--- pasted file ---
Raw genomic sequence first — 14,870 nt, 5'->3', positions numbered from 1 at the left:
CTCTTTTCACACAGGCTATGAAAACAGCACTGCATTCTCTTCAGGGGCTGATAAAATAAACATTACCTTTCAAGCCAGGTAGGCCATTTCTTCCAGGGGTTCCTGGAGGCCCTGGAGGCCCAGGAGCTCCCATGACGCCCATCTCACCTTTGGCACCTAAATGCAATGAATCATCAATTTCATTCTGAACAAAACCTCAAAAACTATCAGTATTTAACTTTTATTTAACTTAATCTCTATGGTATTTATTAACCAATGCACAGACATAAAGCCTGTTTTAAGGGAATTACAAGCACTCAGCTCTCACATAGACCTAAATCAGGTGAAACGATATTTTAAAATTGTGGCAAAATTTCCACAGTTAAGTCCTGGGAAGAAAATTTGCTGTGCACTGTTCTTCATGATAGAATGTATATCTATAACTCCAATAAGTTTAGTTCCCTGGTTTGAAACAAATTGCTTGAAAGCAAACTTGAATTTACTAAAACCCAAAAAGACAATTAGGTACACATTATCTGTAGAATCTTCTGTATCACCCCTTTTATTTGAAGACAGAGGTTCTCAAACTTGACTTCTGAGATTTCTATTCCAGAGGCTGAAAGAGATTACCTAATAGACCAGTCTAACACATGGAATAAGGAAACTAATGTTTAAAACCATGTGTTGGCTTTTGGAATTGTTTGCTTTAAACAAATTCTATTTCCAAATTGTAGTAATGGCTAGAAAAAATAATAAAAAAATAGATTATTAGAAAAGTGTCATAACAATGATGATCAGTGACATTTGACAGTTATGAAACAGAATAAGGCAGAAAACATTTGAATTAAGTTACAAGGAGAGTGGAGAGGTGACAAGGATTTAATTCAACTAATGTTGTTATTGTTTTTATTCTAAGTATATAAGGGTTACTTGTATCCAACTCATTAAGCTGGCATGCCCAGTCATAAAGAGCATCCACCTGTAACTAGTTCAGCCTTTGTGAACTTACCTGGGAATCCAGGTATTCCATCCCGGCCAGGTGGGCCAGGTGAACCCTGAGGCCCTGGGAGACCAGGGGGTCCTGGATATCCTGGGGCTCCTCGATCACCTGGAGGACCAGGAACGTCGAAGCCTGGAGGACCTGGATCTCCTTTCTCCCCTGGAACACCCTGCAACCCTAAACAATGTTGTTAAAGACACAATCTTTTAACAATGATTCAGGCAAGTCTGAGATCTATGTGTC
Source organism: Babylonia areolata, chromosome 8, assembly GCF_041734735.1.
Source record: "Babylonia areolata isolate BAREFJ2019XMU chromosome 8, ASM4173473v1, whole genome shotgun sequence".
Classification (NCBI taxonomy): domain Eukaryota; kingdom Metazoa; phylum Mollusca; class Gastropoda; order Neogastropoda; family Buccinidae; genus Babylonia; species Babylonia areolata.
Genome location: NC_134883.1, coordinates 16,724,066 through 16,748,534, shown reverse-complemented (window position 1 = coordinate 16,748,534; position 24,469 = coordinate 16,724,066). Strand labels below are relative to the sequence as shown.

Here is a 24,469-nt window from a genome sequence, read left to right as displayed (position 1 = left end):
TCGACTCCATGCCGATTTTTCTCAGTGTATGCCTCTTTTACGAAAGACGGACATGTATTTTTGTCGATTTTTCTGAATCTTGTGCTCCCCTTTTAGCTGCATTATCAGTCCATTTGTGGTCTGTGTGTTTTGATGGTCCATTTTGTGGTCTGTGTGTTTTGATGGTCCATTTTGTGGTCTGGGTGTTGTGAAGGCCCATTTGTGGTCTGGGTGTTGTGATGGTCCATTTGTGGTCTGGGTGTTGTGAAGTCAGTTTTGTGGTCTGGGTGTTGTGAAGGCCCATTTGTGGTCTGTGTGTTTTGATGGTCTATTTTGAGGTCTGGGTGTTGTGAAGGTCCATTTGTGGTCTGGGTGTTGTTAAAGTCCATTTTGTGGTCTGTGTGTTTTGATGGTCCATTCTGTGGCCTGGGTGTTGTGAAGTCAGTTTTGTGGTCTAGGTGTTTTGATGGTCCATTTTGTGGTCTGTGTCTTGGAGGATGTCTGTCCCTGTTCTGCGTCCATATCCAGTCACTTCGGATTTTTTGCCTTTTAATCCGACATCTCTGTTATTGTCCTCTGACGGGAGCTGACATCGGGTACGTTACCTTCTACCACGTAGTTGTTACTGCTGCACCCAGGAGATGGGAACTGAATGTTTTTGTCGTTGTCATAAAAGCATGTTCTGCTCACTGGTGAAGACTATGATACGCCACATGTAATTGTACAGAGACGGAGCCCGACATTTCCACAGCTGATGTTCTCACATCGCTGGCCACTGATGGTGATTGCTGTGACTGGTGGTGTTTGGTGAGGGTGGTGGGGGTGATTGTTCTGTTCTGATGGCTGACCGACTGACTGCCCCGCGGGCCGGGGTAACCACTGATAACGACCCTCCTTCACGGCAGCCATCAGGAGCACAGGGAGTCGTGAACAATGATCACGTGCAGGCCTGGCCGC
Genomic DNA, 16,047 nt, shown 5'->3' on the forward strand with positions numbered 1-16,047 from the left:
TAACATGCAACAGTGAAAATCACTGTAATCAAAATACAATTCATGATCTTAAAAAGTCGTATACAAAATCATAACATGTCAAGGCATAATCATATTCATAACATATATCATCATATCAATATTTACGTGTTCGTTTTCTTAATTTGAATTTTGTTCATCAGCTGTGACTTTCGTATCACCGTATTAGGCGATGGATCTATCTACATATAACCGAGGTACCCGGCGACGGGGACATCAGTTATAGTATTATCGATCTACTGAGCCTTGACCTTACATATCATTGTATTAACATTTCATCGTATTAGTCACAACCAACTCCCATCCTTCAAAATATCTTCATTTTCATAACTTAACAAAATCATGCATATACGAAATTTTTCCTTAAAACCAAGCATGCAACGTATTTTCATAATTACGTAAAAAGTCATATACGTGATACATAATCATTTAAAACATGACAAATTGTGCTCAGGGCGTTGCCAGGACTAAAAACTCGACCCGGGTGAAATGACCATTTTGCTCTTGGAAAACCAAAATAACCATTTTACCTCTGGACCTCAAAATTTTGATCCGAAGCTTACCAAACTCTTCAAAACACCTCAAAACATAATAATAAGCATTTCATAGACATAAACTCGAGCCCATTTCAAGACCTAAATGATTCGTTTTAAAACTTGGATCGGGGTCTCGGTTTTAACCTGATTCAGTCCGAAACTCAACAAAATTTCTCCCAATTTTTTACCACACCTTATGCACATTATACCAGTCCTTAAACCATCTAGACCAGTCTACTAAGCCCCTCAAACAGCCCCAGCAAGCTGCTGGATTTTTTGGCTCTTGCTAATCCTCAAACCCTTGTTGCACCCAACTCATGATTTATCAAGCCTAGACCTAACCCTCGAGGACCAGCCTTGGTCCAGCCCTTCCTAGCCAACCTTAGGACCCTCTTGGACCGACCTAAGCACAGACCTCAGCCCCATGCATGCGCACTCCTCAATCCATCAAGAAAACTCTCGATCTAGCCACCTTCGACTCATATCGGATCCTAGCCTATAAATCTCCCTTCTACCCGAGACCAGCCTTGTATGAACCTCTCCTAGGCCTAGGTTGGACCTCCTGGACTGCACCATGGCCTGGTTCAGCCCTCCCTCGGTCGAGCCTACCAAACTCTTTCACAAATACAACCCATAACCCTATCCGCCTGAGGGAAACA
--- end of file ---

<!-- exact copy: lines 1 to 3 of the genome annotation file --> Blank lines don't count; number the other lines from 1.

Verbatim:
Raw genomic sequence first — 14,870 nt, 5'->3', positions numbered from 1 at the left:
CTCTTTTCACACAGGCTATGAAAACAGCACTGCATTCTCTTCAGGGGCTGATAAAATAAACATTACCTTTCAAGCCAGGTAGGCCATTTCTTCCAGGGGTTCCTGGAGGCCCTGGAGGCCCAGGAGCTCCCATGACGCCCATCTCACCTTTGGCACCTAAATGCAATGAATCATCAATTTCATTCTGAACAAAACCTCAAAAACTATCAGTATTTAACTTTTATTTAACTTAATCTCTATGGTATTTATTAACCAATGCACAGACATAAAGCCTGTTTTAAGGGAATTACAAGCACTCAGCTCTCACATAGACCTAAATCAGGTGAAACGATATTTTAAAATTGTGGCAAAATTTCCACAGTTAAGTCCTGGGAAGAAAATTTGCTGTGCACTGTTCTTCATGATAGAATGTATATCTATAACTCCAATAAGTTTAGTTCCCTGGTTTGAAACAAATTGCTTGAAAGCAAACTTGAATTTACTAAAACCCAAAAAGACAATTAGGTACACATTATCTGTAGAATCTTCTGTATCACCCCTTTTATTTGAAGACAGAGGTTCTCAAACTTGACTTCTGAGATTTCTATTCCAGAGGCTGAAAGAGATTACCTAATAGACCAGTCTAACACATGGAATAAGGAAACTAATGTTTAAAACCATGTGTTGGCTTTTGGAATTGTTTGCTTTAAACAAATTCTATTTCCAAATTGTAGTAATGGCTAGAAAAAATAATAAAAAAATAGATTATTAGAAAAGTGTCATAACAATGATGATCAGTGACATTTGACAGTTATGAAACAGAATAAGGCAGAAAACATTTGAATTAAGTTACAAGGAGAGTGGAGAGGTGACAAGGATTTAATTCAACTAATGTTGTTATTGTTTTTATTCTAAGTATATAAGGGTTACTTGTATCCAACTCATTAAGCTGGCATGCCCAGTCATAAAGAGCATCCACCTGTAACTAGTTCAGCCTTTGTGAACTTACCTGGGAATCCAGGTATTCCATCCCGGCCAGGTGGGCCAGGTGAACCCTGAGGCCCTGGGAGACCAGGGGGTCCTGGATATCCTGGGGCTCCTCGATCACCTGGAGGACCAGGAACGTCGAAGCCTGGAGGACCTGGATCTCCTTTCTCCCCTGGAACACCCTGCAACCCTAAACAATGTTGTTAAAGACACAATCTTTTAACAATGATTCAGGCAAGTCTGAGATCTATGTGTC
Source organism: Babylonia areolata, chromosome 8, assembly GCF_041734735.1.